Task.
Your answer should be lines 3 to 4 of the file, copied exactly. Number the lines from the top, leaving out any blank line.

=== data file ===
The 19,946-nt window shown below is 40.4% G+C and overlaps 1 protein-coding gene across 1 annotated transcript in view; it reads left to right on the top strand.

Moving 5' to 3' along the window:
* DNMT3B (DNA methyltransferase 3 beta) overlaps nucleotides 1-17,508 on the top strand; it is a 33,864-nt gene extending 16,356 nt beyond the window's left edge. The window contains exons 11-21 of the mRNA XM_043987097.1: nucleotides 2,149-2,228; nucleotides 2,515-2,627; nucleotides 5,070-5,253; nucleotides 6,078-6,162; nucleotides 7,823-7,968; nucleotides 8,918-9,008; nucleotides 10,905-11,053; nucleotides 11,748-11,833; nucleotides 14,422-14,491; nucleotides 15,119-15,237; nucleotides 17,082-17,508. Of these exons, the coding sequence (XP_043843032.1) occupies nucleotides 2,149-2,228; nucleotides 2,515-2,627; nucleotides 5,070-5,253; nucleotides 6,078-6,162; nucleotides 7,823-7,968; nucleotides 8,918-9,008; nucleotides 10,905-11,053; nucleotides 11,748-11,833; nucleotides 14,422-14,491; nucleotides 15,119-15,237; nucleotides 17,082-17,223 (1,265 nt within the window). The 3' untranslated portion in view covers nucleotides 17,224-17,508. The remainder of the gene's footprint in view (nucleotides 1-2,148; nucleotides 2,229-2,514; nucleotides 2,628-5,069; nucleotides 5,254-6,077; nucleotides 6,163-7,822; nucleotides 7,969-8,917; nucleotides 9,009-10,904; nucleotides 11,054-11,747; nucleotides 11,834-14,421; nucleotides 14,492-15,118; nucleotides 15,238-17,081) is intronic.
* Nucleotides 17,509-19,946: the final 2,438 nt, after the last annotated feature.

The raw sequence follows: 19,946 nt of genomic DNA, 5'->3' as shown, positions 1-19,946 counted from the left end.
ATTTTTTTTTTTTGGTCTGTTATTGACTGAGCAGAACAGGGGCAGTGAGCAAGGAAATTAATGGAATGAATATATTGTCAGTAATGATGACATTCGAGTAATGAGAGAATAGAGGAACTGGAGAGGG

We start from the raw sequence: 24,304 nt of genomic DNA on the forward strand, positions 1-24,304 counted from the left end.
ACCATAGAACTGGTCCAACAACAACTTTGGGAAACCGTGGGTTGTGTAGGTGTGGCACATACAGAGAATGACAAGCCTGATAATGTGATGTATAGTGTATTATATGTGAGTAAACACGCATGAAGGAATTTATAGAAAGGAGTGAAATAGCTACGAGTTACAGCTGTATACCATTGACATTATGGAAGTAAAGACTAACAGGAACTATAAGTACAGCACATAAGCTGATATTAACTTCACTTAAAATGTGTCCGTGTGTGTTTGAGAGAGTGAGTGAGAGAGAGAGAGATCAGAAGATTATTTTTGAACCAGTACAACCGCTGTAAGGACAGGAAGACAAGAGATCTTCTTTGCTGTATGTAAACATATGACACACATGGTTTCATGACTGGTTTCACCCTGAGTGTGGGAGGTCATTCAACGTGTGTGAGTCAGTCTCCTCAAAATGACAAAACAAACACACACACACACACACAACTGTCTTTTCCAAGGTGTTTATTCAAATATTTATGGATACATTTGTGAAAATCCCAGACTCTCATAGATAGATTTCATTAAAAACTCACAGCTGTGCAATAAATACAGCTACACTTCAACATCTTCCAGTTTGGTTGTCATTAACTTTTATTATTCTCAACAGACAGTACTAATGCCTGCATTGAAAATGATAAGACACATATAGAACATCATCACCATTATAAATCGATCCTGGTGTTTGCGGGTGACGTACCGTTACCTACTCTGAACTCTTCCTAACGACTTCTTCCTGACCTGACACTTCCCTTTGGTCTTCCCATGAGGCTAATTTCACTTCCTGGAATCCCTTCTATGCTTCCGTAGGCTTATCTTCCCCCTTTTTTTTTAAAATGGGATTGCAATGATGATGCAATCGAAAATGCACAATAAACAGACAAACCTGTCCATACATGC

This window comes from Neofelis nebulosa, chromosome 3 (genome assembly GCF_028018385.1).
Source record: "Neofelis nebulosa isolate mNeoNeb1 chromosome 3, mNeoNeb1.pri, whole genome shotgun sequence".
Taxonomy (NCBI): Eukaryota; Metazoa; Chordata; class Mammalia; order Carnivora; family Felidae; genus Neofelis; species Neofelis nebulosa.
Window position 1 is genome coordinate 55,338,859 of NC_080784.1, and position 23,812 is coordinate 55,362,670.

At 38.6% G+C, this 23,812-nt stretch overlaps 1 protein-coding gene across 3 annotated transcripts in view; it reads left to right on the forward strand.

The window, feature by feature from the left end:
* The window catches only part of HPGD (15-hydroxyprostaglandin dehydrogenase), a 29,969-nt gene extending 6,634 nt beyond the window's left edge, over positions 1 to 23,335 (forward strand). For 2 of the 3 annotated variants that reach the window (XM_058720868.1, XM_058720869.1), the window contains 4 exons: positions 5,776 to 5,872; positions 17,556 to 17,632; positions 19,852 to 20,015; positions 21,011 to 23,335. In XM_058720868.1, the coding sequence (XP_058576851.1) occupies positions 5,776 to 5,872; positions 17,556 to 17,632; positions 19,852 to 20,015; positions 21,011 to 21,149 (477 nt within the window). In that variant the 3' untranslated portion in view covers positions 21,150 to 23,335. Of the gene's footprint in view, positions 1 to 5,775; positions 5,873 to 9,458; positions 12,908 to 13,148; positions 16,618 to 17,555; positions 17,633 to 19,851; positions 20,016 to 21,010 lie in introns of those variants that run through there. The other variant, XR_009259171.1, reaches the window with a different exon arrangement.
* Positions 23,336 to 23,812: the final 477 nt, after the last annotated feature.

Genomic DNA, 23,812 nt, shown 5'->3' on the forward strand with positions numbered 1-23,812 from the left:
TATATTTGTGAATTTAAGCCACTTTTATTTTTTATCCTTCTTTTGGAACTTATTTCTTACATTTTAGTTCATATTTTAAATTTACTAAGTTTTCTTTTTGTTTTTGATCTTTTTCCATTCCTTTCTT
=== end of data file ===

* DNMT3B (DNA methyltransferase 3 beta) overlaps nucleotides 1-17,508 on the top strand; it is a 33,864-nt gene extending 16,356 nt beyond the window's left edge. The window contains exons 11-21 of the mRNA XM_043987097.1: nucleotides 2,149-2,228; nucleotides 2,515-2,627; nucleotides 5,070-5,253; nucleotides 6,078-6,162; nucleotides 7,823-7,968; nucleotides 8,918-9,008; nucleotides 10,905-11,053; nucleotides 11,748-11,833; nucleotides 14,422-14,491; nucleotides 15,119-15,237; nucleotides 17,082-17,508. Of these exons, the coding sequence (XP_043843032.1) occupies nucleotides 2,149-2,228; nucleotides 2,515-2,627; nucleotides 5,070-5,253; nucleotides 6,078-6,162; nucleotides 7,823-7,968; nucleotides 8,918-9,008; nucleotides 10,905-11,053; nucleotides 11,748-11,833; nucleotides 14,422-14,491; nucleotides 15,119-15,237; nucleotides 17,082-17,223 (1,265 nt within the window). The 3' untranslated portion in view covers nucleotides 17,224-17,508. The remainder of the gene's footprint in view (nucleotides 1-2,148; nucleotides 2,229-2,514; nucleotides 2,628-5,069; nucleotides 5,254-6,077; nucleotides 6,163-7,822; nucleotides 7,969-8,917; nucleotides 9,009-10,904; nucleotides 11,054-11,747; nucleotides 11,834-14,421; nucleotides 14,492-15,118; nucleotides 15,238-17,081) is intronic.
* Nucleotides 17,509-19,946: the final 2,438 nt, after the last annotated feature.